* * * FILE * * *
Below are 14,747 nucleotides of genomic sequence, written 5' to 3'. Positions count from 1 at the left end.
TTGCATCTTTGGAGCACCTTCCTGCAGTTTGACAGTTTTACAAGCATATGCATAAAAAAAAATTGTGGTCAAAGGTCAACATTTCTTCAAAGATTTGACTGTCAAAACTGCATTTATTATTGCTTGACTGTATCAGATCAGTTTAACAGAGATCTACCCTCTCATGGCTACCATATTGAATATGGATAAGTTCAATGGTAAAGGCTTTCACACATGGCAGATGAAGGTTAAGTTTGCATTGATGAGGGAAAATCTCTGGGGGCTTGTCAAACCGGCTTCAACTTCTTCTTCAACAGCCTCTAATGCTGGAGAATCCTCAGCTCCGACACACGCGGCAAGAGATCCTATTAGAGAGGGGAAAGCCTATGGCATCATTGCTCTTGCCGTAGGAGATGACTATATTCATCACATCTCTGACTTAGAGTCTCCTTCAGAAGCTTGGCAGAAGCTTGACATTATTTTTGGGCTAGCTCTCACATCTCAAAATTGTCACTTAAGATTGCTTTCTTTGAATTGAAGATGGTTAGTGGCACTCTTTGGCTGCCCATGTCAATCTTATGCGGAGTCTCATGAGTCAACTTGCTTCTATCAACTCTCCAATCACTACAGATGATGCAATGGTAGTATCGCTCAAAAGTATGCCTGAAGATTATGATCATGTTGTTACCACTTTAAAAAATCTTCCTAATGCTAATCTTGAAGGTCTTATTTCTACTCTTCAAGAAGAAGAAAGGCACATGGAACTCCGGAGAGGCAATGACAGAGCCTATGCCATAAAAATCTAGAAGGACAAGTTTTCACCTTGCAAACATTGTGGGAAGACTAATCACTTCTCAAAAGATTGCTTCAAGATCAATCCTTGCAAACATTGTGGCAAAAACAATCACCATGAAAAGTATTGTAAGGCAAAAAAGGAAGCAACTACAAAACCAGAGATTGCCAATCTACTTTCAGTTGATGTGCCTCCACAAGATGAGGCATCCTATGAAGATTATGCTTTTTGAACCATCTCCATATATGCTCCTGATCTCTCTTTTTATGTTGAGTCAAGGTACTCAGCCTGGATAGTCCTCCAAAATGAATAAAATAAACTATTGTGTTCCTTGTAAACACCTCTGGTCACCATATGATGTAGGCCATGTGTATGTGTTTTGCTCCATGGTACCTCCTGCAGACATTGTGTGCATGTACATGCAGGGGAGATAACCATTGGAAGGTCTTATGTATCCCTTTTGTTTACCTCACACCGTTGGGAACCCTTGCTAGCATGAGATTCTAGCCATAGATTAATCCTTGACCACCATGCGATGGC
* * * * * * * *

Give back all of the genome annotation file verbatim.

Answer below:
Below are 14,747 nucleotides of genomic sequence, written 5' to 3'. Positions count from 1 at the left end.
TTGCATCTTTGGAGCACCTTCCTGCAGTTTGACAGTTTTACAAGCATATGCATAAAAAAAAATTGTGGTCAAAGGTCAACATTTCTTCAAAGATTTGACTGTCAAAACTGCATTTATTATTGCTTGACTGTATCAGATCAGTTTAACAGAGATCTACCCTCTCATGGCTACCATATTGAATATGGATAAGTTCAATGGTAAAGGCTTTCACACATGGCAGATGAAGGTTAAGTTTGCATTGATGAGGGAAAATCTCTGGGGGCTTGTCAAACCGGCTTCAACTTCTTCTTCAACAGCCTCTAATGCTGGAGAATCCTCAGCTCCGACACACGCGGCAAGAGATCCTATTAGAGAGGGGAAAGCCTATGGCATCATTGCTCTTGCCGTAGGAGATGACTATATTCATCACATCTCTGACTTAGAGTCTCCTTCAGAAGCTTGGCAGAAGCTTGACATTATTTTTGGGCTAGCTCTCACATCTCAAAATTGTCACTTAAGATTGCTTTCTTTGAATTGAAGATGGTTAGTGGCACTCTTTGGCTGCCCATGTCAATCTTATGCGGAGTCTCATGAGTCAACTTGCTTCTATCAACTCTCCAATCACTACAGATGATGCAATGGTAGTATCGCTCAAAAGTATGCCTGAAGATTATGATCATGTTGTTACCACTTTAAAAAATCTTCCTAATGCTAATCTTGAAGGTCTTATTTCTACTCTTCAAGAAGAAGAAAGGCACATGGAACTCCGGAGAGGCAATGACAGAGCCTATGCCATAAAAATCTAGAAGGACAAGTTTTCACCTTGCAAACATTGTGGGAAGACTAATCACTTCTCAAAAGATTGCTTCAAGATCAATCCTTGCAAACATTGTGGCAAAAACAATCACCATGAAAAGTATTGTAAGGCAAAAAAGGAAGCAACTACAAAACCAGAGATTGCCAATCTACTTTCAGTTGATGTGCCTCCACAAGATGAGGCATCCTATGAAGATTATGCTTTTTGAACCATCTCCATATATGCTCCTGATCTCTCTTTTTATGTTGAGTCAAGGTACTCAGCCTGGATAGTCCTCCAAAATGAATAAAATAAACTATTGTGTTCCTTGTAAACACCTCTGGTCACCATATGATGTAGGCCATGTGTATGTGTTTTGCTCCATGGTACCTCCTGCAGACATTGTGTGCATGTACATGCAGGGGAGATAACCATTGGAAGGTCTTATGTATCCCTTTTGTTTACCTCACACCGTTGGGAACCCTTGCTAGCATGAGATTCTAGCCATAGATTAATCCTTGACCACCATGCGATGGC